German Interior Minister Nancy Faeser wore the rainbow colored armband when she watched Germany play against Japan.

German players covered their mouths during a team photo in front of them World Cup opener against Japan on Wednesday in protest of FIFA’s threat to penalize players for wearing the “OneLove” bracelet.

The gesture, which took place in front of dozens of photographers, came after the FIFA World Cup threatened to book players for wearing the rainbow-colored armbands.

The captains of seven European teams intended to wear them as part of an anti-discrimination campaign, but gone backwards following the threat of disciplinary action.

The Dutch football association KNVB said on Wednesday that the seven countries – the Netherlands, Germany, Belgium, Switzerland, Denmark, England and Wales – are collectively considering their legal options.

German Interior Minister Nancy Faeser wore the “OneLove” armband alongside FIFA President Gianni Infantino during the game at the Khalifa International Stadium in Doha, Qatar.

“In the current times it is incomprehensible that FIFA does not want people to openly stand up for tolerance and against discrimination. It doesn’t suit our time and it doesn’t suit people,” Faeser said while visiting a German Football Association event in Doha before the match.

Fans should also be able to “openly display” pro-LGBTQ symbols, Faeser told reporters, adding that supporters should “decide for themselves” whether to wear them.

The criminalization of same-sex relationships in Qatar, the tournament’s host country, has been a long-running controversy in the run-up to the World Cup.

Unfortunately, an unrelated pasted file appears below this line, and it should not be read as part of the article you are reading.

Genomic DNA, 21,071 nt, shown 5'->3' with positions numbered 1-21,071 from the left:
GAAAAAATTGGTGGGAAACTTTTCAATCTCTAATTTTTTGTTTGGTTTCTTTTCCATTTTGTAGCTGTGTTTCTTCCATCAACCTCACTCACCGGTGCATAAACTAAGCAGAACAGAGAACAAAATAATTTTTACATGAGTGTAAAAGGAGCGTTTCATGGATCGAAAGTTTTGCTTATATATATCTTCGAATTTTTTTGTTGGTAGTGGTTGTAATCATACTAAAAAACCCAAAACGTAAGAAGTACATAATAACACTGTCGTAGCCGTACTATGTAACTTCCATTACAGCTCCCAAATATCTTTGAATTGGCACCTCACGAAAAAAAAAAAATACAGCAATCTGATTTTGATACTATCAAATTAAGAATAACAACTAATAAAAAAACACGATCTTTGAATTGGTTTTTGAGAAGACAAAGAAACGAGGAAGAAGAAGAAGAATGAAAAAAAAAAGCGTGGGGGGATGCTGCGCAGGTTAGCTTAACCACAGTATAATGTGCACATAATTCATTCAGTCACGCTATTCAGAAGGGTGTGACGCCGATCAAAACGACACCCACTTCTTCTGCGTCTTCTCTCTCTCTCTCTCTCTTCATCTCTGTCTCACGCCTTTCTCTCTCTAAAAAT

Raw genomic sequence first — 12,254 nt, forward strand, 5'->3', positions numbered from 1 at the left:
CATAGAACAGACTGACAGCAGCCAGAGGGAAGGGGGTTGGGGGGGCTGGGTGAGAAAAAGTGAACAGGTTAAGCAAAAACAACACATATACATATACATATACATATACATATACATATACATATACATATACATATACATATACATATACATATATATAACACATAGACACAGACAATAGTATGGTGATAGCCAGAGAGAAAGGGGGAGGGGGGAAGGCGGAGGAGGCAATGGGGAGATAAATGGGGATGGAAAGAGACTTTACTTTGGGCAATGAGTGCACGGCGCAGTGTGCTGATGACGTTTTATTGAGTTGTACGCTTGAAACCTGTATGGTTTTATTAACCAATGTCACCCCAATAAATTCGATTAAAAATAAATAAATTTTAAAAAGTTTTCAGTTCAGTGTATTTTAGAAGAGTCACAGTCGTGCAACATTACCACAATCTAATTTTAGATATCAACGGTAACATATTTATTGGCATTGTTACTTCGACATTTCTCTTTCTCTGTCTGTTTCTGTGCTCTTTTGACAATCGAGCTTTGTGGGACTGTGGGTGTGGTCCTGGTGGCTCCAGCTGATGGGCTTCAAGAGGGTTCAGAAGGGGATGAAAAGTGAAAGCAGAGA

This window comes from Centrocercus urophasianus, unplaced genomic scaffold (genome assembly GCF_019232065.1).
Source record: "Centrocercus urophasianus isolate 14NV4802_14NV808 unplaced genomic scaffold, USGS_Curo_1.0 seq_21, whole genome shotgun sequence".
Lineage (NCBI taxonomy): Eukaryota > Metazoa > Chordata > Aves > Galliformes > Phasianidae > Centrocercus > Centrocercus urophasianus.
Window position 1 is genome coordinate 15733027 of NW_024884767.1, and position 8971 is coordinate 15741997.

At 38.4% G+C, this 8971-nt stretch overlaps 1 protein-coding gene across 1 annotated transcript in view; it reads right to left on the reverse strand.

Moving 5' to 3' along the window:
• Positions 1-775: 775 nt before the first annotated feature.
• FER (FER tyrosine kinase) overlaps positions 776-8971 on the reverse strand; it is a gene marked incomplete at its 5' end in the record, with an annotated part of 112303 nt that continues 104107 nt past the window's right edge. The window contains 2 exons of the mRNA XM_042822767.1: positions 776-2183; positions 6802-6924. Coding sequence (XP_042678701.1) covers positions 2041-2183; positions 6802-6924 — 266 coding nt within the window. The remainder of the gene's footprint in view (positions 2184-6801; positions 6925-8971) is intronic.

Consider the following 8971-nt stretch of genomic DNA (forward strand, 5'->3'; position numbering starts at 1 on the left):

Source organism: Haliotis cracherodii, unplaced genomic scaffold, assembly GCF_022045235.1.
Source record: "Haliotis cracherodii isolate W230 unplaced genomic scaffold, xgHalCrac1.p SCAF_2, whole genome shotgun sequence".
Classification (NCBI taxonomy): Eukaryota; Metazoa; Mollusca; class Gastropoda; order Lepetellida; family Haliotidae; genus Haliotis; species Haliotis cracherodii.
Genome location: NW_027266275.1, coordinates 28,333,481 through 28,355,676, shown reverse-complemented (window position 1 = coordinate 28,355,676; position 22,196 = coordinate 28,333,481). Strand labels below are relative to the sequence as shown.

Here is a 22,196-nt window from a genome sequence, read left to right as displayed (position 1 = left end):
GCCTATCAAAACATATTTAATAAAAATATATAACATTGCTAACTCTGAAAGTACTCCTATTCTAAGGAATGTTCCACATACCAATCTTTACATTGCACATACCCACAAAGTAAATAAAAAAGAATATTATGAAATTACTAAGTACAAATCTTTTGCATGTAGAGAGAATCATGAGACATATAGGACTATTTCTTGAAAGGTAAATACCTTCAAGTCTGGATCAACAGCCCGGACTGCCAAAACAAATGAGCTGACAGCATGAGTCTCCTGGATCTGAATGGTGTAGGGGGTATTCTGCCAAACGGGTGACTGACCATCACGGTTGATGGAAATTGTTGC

Qatar has repeatedly stated that everyone is welcome to attend the tournament. The government has also accused critics of “double standards” and participating in a “unprecedented campaign” unlike any other host country.

Moments after the team photo, the German Football Association tweeted it with the message: “It was not about making a political statement – ​​human rights are non-negotiable.

“Denying us the bracelet is the same as denying us a voice. We stand by our position.”

German government spokesman Steffen Hebestreit said in Berlin earlier today that FIFA’s decision to ban captains from wearing the armbands was “very unfortunate”.

“The rights of LGBTQ people are non-negotiable,” Hebestreit told a news conference.

Security personnel at the World Cup have ordered spectators to remove garments with rainbow logos.

Belgian player Jan Vertonghen underscored tensions during the tournament over the issue, saying on Tuesday he was “afraid” to talk about human rights.

Vertonghen, on the eve of Belgium’s opening match against Canada later on Wednesday, said he was not feeling comfortable.

“I’m afraid if I say something about this, I may not be able to play tomorrow,” said the defender.

“It’s an experience I’ve never felt in football before. I feel controlled. I’m afraid to even say anything about this.

“We just say normal things about racism and discrimination and if you can’t even say things about it, that says it all.

“I want to appear on the field tomorrow, so I will leave it at that.”





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